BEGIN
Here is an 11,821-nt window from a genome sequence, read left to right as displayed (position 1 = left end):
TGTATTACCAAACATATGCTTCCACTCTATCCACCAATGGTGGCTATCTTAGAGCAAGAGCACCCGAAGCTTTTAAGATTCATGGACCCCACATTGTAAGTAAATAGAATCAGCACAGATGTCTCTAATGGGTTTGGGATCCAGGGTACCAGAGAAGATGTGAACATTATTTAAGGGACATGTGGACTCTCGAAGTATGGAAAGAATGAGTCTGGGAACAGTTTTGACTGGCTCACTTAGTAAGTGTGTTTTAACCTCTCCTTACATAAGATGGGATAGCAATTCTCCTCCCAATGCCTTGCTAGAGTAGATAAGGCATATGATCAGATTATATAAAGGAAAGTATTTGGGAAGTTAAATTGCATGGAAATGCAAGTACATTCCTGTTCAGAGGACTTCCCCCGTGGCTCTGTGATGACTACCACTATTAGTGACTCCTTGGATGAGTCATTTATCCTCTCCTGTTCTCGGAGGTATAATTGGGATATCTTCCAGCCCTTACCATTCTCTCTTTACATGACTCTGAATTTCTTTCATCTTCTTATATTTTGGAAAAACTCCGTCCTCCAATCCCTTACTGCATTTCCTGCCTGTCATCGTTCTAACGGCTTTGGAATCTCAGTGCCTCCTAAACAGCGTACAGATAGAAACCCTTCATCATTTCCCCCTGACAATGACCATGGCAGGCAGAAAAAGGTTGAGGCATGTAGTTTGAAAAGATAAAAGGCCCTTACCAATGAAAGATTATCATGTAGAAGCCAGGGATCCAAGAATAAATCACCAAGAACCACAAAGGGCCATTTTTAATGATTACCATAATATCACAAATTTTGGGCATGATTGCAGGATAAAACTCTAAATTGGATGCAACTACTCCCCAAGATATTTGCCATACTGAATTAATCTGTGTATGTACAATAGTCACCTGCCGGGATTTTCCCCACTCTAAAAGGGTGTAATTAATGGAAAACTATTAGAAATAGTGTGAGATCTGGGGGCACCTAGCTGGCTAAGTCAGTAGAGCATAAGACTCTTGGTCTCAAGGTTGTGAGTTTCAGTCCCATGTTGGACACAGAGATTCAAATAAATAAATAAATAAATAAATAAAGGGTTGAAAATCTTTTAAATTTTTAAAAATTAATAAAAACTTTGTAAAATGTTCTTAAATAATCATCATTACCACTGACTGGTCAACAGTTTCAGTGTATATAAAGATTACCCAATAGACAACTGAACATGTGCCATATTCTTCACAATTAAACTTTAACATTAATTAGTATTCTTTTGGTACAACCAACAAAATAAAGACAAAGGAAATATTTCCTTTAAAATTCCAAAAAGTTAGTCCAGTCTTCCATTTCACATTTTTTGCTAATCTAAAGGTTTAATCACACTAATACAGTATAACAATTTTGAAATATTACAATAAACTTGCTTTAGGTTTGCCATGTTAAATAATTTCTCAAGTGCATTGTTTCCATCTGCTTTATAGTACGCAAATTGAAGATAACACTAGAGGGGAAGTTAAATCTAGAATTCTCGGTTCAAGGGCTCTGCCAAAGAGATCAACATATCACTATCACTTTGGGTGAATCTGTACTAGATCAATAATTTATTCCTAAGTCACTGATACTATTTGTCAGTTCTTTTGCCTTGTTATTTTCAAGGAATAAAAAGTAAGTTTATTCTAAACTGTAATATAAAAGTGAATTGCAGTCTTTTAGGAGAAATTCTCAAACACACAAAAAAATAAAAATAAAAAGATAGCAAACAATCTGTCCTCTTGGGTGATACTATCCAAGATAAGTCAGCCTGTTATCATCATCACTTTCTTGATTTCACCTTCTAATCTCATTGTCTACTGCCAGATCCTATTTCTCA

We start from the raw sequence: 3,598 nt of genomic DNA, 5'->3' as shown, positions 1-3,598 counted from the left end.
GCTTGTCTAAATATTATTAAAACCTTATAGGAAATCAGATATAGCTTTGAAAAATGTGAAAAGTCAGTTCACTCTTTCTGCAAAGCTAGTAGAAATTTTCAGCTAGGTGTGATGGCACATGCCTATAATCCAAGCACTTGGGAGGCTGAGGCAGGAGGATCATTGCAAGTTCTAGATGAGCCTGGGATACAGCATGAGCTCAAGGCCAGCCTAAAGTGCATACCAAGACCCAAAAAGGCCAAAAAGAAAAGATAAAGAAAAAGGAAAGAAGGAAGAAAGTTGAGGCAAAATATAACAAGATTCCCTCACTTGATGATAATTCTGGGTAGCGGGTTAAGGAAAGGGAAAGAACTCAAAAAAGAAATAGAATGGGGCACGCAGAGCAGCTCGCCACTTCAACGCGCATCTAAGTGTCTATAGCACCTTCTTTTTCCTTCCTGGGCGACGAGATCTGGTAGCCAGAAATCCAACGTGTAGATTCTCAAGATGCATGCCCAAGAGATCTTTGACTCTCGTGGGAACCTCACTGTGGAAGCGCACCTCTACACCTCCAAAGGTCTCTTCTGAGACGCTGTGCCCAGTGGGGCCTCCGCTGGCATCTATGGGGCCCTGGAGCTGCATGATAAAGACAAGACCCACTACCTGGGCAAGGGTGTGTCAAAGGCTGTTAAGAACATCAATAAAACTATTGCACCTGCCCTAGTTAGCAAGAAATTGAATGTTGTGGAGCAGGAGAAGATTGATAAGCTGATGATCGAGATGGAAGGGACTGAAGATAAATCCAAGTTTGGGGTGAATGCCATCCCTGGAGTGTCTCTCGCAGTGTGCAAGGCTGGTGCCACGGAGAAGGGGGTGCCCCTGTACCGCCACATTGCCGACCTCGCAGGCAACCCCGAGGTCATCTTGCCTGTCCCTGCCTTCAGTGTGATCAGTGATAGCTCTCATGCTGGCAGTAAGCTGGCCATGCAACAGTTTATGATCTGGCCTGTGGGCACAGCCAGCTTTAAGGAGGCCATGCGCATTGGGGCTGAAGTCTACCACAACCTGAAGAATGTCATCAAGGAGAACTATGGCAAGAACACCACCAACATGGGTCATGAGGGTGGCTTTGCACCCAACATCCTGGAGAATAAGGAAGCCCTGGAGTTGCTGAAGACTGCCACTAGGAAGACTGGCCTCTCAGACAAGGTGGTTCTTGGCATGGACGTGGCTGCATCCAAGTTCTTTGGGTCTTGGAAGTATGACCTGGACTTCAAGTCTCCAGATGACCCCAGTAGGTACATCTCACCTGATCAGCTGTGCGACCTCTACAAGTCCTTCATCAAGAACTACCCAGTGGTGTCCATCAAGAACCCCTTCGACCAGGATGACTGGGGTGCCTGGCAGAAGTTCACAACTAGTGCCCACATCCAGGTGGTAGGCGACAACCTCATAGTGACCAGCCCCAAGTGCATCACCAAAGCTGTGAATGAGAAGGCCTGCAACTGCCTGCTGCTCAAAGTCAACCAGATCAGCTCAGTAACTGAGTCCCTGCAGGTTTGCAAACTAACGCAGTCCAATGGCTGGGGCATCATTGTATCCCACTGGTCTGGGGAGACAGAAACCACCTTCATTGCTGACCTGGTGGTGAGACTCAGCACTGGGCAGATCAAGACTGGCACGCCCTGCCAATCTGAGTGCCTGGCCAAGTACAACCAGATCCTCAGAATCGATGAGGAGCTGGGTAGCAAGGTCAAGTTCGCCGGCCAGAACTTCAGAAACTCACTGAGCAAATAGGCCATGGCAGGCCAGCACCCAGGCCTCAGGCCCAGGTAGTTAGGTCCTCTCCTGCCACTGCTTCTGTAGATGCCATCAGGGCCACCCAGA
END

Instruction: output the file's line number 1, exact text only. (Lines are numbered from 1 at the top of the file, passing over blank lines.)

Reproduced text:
Here is an 11,821-nt window from a genome sequence, read left to right as displayed (position 1 = left end):